Top 10 Times a Backup NFL Quarterback Stole the Show

By Dan Vasta in NFL
| November 8, 2021 1:10 pm PST

The NFL is always about the next man up when injuries occur. The sport of football is barbaric. Thus, we will often have depleted rosters.

There have been hundreds of quarterbacks that have come out of nowhere to start. Looking at both the regular season and the postseason, we have seen performances from no-name passers.

Here are the top 10 times a backup quarterback stole the show in the history of the NFL.

Who Just Missed the Cut?

Several signal-callers stole the show and became stars in the NFL. Many had to wait to have a shot. Whether it was from injury or poor performances, backup quarterbacks are often needed.

Steve Bono

Bono was a career backup for three Hall of Fames legends. Brett Favre, Steve Young, and Joe Montana all saw Bono behind them on the depth chart. There were few sensational performances in seasons that Bono was unlikely to start.

Montana and Young were dinged up periodically with the 49ers. It was Week 15 of the 1991 season, and it was against the Saints. Bono was spinning the magic bean. Bono threw for a whopping 347 yards and three touchdowns in the 38-24 victory.

Doug Flutie

It was in 1998 where we saw Flutie fill in admirably for Doug Johnson. There were ten games that Flutie started in the season. However, the Week 6 matchup against the Colts in 1996 was his best performance.

Johnson started and was hurt right away. Flutie came in and threw for 213 yards and two scores. He dominated for the rest of the season and took the Bills to the postseason.

Jake Delhomme

The Panthers made it to the Super Bowl in 2003 thanks to the arm of Delhomme. It all started with an appearance in Week 2 at quarterback, replacing an injured Rodney Peete.

He ended up with three passing touchdowns in relief in a narrow victory over the Jaguars and it was the start of a magical season.

The overall numbers were not of the caliber of an MVP. However, he made up for it in the postseason. That 2003 Super Bowl loss to the Patriots was a showdown.

The Panther passer ended up with 323 yards and three touchdowns in the 32-29 loss. The career with Carolina would continue through the 2009 season, which wasn’t too shabby for a player that went undrafted out of Louisiana.

10. Earl Morrall

The undefeated season for Miami was not in large part due to Bob Griese. Griese was injured early in the season after Miami started 5-0. Earl Morrall would win nine straight to finish 14-0 entering the postseason.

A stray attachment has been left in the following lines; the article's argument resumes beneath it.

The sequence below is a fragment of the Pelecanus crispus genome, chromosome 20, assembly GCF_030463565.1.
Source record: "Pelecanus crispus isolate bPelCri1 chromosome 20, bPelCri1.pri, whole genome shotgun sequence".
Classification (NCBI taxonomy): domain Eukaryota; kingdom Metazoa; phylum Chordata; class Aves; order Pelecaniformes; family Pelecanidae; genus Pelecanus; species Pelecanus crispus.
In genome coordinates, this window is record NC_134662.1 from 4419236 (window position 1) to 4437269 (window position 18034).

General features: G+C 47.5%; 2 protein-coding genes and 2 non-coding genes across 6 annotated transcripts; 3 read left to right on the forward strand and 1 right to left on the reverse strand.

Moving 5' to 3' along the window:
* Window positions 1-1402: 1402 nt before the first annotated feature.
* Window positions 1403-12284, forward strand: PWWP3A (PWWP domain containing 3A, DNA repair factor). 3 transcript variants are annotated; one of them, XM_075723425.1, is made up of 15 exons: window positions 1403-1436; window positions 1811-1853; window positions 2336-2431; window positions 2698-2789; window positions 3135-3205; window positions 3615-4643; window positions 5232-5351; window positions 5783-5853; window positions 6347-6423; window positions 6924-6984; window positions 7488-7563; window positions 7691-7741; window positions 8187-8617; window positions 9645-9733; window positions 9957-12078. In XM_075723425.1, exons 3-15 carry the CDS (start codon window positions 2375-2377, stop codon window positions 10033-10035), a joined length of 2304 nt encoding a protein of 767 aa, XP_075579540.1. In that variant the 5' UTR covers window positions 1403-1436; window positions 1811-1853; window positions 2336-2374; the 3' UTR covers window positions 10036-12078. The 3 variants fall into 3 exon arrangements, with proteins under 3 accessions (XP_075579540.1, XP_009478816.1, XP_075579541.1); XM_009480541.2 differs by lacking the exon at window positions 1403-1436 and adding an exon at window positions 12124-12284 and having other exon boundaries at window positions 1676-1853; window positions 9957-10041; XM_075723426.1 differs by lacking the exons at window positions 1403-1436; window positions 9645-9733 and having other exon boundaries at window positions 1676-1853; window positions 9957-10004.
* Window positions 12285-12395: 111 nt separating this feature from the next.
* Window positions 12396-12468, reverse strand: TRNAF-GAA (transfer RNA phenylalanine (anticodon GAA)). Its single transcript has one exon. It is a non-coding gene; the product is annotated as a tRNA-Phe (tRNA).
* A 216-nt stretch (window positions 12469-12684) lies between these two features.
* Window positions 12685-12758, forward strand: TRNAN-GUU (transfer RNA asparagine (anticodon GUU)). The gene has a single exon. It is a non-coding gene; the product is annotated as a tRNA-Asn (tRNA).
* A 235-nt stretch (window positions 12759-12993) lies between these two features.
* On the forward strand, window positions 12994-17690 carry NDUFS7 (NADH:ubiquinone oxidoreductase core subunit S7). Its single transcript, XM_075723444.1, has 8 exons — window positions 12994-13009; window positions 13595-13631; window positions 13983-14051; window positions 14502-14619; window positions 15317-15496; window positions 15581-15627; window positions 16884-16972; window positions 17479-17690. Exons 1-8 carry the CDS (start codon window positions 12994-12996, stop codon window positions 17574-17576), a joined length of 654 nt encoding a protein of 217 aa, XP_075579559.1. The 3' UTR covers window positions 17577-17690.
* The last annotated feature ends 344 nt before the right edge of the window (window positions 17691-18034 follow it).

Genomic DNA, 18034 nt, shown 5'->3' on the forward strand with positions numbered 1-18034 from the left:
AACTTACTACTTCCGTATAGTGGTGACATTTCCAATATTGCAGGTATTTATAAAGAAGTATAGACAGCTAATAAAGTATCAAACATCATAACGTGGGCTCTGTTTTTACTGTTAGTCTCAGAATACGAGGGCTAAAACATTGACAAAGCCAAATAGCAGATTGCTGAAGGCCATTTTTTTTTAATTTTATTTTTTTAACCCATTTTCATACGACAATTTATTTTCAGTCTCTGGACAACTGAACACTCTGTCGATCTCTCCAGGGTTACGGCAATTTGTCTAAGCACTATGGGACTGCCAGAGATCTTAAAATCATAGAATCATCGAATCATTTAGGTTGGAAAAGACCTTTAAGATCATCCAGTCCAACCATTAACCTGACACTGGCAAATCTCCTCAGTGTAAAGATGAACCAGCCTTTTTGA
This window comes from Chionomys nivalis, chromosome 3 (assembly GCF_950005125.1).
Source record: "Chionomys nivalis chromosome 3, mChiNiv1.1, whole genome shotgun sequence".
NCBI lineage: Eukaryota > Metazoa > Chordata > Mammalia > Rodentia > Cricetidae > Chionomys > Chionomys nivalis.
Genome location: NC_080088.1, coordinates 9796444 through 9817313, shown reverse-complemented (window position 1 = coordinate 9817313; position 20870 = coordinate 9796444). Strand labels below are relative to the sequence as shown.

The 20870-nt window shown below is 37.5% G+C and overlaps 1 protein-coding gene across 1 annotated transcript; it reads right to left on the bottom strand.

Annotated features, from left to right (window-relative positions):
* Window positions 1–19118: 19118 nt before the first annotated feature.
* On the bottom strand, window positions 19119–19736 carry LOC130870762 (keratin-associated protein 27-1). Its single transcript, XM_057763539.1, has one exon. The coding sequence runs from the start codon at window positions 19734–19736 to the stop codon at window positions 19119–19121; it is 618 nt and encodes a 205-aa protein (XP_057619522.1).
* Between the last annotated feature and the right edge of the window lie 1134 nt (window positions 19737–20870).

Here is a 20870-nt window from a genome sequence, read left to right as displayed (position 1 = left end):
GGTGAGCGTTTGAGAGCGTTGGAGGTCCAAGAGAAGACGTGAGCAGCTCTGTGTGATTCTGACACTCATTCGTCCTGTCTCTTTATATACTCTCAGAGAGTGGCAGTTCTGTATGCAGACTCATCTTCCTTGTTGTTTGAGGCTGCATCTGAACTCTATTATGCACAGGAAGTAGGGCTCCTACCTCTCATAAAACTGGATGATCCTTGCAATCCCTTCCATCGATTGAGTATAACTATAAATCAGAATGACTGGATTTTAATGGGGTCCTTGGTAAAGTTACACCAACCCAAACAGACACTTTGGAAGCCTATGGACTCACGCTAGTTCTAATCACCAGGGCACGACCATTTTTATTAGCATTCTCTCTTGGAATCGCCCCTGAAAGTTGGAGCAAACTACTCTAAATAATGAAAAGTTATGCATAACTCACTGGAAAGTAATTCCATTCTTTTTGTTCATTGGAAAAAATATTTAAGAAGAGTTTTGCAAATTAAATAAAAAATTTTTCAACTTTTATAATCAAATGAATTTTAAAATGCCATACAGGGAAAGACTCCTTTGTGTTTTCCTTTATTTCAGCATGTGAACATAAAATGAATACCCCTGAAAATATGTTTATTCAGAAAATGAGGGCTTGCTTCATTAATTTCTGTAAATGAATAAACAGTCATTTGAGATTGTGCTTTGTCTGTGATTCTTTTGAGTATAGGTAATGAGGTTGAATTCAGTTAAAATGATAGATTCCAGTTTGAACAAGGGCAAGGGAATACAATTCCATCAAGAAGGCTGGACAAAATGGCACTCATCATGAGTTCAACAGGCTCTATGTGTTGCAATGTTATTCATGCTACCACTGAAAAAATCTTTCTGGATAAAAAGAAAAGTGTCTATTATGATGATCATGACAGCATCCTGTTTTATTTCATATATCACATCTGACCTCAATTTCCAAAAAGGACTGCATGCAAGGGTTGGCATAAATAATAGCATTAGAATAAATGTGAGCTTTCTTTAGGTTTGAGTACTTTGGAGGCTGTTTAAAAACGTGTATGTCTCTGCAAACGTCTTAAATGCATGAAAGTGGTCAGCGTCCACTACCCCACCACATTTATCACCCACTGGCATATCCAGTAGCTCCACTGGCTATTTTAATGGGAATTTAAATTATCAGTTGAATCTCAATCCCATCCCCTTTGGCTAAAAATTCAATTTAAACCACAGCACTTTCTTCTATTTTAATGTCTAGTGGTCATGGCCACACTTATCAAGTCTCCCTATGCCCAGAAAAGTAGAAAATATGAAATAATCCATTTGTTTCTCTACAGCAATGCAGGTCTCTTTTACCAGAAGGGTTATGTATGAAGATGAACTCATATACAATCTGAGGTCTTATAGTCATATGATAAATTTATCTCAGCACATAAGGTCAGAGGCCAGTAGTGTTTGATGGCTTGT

Miami would eventually win the Super Bowl, but it would be without Morrall at the start. Griese came back for the Super Bowl victory over Washington.

Morrall deserves a ton of love for being able to dominate and not miss a beat. When he went to take snaps under center, the Dolphins continued their winning ways.

He may not have had any specific game where he posted video game numbers, but being the quarterback to lead a team to an undefeated season is remarkable.

We may never see a team run the table in a season or come close to New England going 18-1 in 2007.

9. Don Strock

Strock started the four-plus hour marathon that was a thrilling finish. The starter was David Woodley, but Strock went off as the replacement.

The Dolphins fell short in overtime, 40-37. The backup quarterback was Strock, and he had one of the better moments even in defeat, throwing for 403 yards with four touchdowns.

The opposition had Hall of Fame legends Dan Fouts and Kellen Winslow. Yet, it was Strock and the Dolphins that almost ended up dethroning them.

It was one of the better postseason games in NFL history, and a backup quarterback nearly led the way.

8. Doug Williams

At 32 years old, Williams had a sensational postseason in 1988. He stole the show in Super Bowl XXII against Denver.

It was complete domination as Williams threw for 340 yards and four passing scores. Becoming the first black quarterback in the Super Bowl, Williams was named the Super Bowl MVP.

7. Jeff Hostetler